Adrian Jacobsen (1853-1947) was a Norwegian sailor and adventurer who came to ethnographic collecting when he fell in with a German dealer in the business of staging exhibitions. At age twenty-three he traveled to Greenland and convinced six Greenlandic Inuit to come to Europe as a living exhibit bearing appropriate accoutrements of their culture (including dogs, sleds, and skin boats). The exhibit was a success despite the unfortunate deaths of all the Inuit from smallpox and it launched Jacobsen's collecting life. In 1878 Adolf Bastian, director of Berlin's Royal Museum of Anthropology, who was seeking Eskimo objects for the museum, contacted Jacobsen. Fienup-Riordan tracks Jacobsen's collecting expeditions, including those to the northwest coast of America and his expeditions to Siberia, East Asia, and Indonesia that preceded and succeeded his visit to Yup'ik country in 1882-83. Jacobsen's encounters with natives and his collecting endeavors are traced through his exchange of letters with Bastian, his journals, and his popular publications. Like other ethnographic collectors of his era, Jacobsen not only purchased artifacts from native people but also robbed the occasional grave for skeletal material and grave goods. His letters to Bastian note his awareness of the gaps in his collection--clothing in particular. "[It] is hardly to be obtained in one piece, for all go about with torn clothing" (p. 19). In all, Jacobsen collected more than 7000 artifacts during his two and a half years in North America, and composed accession records for most but not all of them (this total includes artifacts from his travels along the northwest coast; it is not clear from the text how many of them are Yup'ik). The bottom line to Jacobsen's "grab-and-go" collecting, Fienup-Riordan notes, is that today "Yup'ik patrimony remains in German hands" (p. 35). The reader follows Jacobsen through marriage and multiple careers to his return to his native Norway and his death in 1947.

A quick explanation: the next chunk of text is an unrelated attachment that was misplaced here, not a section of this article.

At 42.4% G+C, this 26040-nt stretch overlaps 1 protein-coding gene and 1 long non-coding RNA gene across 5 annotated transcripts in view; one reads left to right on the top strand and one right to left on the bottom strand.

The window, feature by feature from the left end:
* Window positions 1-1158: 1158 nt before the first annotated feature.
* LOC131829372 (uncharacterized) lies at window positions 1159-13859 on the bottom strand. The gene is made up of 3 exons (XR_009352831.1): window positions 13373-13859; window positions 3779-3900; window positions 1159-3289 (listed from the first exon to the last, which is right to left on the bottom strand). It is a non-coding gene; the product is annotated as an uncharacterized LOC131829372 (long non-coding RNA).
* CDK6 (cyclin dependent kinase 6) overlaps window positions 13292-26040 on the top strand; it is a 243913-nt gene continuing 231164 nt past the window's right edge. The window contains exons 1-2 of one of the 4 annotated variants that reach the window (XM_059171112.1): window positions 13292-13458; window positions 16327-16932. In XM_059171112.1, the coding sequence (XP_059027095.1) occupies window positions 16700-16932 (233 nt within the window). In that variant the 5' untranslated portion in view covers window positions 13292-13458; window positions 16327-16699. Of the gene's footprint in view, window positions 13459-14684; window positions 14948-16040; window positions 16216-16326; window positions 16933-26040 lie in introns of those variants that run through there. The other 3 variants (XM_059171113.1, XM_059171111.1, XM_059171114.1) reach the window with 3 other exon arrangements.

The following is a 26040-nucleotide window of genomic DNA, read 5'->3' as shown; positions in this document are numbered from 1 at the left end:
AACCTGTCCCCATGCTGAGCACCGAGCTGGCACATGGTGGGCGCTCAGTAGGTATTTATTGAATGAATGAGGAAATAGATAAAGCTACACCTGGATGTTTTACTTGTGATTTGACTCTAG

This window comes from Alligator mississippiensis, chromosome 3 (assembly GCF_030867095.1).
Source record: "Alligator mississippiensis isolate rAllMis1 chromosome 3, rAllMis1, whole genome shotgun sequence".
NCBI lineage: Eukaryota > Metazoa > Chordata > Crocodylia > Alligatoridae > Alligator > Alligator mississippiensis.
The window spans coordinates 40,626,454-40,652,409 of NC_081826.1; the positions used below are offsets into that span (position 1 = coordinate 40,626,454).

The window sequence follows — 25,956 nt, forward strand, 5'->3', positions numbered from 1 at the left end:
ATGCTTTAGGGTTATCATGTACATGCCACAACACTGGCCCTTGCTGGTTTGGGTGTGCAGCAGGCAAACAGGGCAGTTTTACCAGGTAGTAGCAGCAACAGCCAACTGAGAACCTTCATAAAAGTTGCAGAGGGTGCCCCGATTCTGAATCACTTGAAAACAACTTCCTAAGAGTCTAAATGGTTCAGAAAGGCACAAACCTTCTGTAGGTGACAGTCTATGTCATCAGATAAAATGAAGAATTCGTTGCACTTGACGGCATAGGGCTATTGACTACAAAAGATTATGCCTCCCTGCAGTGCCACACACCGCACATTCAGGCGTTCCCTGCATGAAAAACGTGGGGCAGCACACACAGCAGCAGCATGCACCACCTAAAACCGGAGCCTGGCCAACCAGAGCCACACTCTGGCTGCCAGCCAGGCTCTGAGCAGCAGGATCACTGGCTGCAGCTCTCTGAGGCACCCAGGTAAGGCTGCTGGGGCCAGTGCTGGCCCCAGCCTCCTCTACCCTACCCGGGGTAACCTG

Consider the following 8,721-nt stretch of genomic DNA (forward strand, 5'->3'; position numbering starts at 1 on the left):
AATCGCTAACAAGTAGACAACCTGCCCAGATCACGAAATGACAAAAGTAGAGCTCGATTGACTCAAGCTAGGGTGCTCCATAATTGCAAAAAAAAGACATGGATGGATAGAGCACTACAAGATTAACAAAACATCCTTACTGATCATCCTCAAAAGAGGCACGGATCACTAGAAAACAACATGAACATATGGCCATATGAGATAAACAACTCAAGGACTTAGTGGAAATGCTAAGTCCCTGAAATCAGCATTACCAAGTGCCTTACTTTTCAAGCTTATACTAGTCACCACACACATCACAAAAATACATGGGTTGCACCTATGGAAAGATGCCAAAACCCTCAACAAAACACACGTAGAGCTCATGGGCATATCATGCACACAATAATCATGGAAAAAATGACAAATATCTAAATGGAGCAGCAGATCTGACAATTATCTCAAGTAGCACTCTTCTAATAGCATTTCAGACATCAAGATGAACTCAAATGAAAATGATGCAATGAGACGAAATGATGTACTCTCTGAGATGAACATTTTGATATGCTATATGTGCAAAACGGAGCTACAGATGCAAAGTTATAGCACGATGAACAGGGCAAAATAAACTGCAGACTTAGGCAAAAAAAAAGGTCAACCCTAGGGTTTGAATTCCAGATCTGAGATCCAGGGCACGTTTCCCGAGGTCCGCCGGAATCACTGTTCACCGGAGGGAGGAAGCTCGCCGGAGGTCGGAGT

The fifteen days of the examination of the Yup'ik collection is best read as narrative, following the elders as they make their way through tools for hunting and war, various kinds of containers, women's sewing equipment, ceremonial regalia and masks, toys and more. Their study of the objects not only amplifies Jacobsen's catalogue data but equally importantly it stimulates memory and triggers stories, reminding us of the deep and abiding cultural connection between these ancient objects and their makers' descendants. Outside the museum walls, Fienup-Riordan gives us a glimpse of the delegation's leisure time activities and their adjustment to German culture: they take saunas, cook soup at their pension, play card games, call home, and tour the botanic gardens.